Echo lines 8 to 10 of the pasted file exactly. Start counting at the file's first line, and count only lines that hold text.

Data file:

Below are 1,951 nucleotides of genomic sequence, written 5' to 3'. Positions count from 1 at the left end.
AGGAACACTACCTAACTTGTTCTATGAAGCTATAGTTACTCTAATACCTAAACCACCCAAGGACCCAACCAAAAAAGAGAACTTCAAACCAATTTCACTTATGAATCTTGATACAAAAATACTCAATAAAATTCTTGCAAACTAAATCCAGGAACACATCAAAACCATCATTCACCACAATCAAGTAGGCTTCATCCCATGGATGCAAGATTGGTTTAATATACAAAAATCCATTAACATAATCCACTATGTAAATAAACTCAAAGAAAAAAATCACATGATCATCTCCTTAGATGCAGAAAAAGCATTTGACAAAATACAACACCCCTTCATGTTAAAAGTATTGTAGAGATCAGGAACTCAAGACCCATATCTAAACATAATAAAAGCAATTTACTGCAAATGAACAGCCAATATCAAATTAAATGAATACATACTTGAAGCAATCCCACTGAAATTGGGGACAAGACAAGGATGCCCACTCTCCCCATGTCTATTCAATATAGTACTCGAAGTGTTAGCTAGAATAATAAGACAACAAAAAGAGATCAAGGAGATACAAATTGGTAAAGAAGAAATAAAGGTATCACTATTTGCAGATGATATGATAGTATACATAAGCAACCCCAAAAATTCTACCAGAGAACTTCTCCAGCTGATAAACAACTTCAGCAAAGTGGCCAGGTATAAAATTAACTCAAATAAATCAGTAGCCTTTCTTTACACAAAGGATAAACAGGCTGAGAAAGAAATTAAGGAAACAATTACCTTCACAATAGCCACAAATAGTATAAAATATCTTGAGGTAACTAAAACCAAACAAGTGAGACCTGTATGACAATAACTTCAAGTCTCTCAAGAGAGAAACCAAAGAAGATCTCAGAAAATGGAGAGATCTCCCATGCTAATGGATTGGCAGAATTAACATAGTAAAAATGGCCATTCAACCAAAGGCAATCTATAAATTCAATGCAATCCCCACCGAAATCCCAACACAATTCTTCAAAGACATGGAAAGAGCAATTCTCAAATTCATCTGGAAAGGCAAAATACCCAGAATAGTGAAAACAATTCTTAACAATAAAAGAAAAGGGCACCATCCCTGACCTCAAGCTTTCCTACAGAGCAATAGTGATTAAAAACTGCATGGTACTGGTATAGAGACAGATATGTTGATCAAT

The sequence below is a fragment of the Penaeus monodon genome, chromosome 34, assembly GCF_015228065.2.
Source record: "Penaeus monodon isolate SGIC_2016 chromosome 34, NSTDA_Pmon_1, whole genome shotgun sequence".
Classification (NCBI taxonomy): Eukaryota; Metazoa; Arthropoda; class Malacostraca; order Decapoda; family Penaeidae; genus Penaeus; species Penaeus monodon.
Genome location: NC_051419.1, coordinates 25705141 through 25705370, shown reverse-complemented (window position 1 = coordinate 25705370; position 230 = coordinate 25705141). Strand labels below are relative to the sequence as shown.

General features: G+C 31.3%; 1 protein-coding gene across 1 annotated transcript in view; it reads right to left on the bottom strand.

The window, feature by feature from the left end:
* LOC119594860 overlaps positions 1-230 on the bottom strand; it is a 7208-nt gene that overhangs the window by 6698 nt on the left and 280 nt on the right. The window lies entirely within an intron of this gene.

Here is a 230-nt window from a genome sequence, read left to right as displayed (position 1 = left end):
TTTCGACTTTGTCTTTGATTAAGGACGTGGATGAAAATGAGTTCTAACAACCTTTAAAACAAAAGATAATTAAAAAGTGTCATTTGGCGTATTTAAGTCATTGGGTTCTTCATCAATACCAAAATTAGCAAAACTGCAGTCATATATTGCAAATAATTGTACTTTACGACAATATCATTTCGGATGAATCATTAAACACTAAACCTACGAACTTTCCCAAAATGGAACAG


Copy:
The window, feature by feature from the left end:
* LOC119594860 overlaps positions 1-230 on the bottom strand; it is a 7208-nt gene that overhangs the window by 6698 nt on the left and 280 nt on the right. The window lies entirely within an intron of this gene.

Here is a 230-nt window from a genome sequence, read left to right as displayed (position 1 = left end):